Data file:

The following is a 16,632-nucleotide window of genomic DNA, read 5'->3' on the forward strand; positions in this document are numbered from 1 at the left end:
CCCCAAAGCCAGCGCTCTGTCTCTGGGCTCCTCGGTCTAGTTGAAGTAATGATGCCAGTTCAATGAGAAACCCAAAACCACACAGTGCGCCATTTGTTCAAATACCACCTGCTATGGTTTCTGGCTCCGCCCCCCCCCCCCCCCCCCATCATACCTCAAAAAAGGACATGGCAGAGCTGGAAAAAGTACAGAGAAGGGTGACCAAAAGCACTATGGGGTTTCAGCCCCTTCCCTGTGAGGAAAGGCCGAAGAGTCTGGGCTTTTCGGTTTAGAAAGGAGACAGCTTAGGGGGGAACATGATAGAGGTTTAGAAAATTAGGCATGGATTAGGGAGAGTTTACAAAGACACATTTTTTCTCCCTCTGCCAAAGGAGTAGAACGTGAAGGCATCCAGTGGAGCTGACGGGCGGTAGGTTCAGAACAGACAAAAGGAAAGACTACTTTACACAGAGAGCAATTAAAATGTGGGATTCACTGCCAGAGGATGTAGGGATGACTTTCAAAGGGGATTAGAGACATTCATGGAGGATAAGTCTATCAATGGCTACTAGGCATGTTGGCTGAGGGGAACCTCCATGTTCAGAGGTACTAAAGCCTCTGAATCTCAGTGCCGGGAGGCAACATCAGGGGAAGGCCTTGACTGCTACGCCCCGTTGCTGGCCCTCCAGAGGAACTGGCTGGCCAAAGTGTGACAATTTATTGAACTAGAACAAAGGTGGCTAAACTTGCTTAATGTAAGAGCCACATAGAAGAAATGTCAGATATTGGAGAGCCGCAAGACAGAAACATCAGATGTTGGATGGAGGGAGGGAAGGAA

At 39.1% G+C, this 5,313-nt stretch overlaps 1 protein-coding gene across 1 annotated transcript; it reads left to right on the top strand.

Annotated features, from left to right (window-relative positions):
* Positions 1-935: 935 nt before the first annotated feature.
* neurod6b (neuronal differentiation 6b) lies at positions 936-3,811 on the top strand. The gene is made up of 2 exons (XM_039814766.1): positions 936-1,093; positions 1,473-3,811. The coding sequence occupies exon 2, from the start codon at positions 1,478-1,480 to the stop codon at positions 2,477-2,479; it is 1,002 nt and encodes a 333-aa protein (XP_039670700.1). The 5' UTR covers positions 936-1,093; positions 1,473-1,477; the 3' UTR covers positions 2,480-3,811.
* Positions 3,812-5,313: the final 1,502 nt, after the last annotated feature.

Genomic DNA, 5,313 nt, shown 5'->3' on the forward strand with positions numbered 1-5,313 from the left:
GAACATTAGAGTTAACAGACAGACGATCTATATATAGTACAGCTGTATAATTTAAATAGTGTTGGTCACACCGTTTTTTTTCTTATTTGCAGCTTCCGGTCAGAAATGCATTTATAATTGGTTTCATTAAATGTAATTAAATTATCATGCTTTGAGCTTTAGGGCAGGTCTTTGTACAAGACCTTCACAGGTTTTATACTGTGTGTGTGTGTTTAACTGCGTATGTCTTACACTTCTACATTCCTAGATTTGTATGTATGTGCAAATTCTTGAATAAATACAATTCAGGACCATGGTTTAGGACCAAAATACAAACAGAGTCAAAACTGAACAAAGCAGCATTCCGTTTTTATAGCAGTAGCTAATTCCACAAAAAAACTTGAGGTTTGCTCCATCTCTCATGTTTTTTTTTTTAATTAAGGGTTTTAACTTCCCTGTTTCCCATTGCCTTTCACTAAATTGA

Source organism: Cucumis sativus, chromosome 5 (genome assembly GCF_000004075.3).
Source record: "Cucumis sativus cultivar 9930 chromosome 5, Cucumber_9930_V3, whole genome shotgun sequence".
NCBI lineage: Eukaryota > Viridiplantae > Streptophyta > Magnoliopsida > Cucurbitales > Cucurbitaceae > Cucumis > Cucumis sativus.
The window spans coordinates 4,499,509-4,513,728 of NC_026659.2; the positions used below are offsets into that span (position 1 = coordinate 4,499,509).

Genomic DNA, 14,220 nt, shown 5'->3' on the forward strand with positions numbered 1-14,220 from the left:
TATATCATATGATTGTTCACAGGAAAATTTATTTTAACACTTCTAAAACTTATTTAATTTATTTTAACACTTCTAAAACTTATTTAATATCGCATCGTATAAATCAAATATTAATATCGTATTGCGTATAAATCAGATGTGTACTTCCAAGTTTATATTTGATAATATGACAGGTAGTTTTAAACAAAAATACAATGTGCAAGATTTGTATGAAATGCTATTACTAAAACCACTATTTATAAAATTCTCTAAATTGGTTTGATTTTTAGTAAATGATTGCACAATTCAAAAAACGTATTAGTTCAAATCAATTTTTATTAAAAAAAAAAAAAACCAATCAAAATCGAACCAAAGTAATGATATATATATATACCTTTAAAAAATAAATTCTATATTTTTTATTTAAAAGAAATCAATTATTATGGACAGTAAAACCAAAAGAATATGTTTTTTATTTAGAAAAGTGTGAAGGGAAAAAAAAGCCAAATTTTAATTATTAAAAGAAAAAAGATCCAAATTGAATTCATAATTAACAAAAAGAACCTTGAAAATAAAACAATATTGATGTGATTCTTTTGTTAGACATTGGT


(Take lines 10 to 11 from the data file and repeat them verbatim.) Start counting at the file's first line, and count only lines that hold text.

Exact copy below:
Source organism: Cucumis sativus, chromosome 5 (genome assembly GCF_000004075.3).
Source record: "Cucumis sativus cultivar 9930 chromosome 5, Cucumber_9930_V3, whole genome shotgun sequence".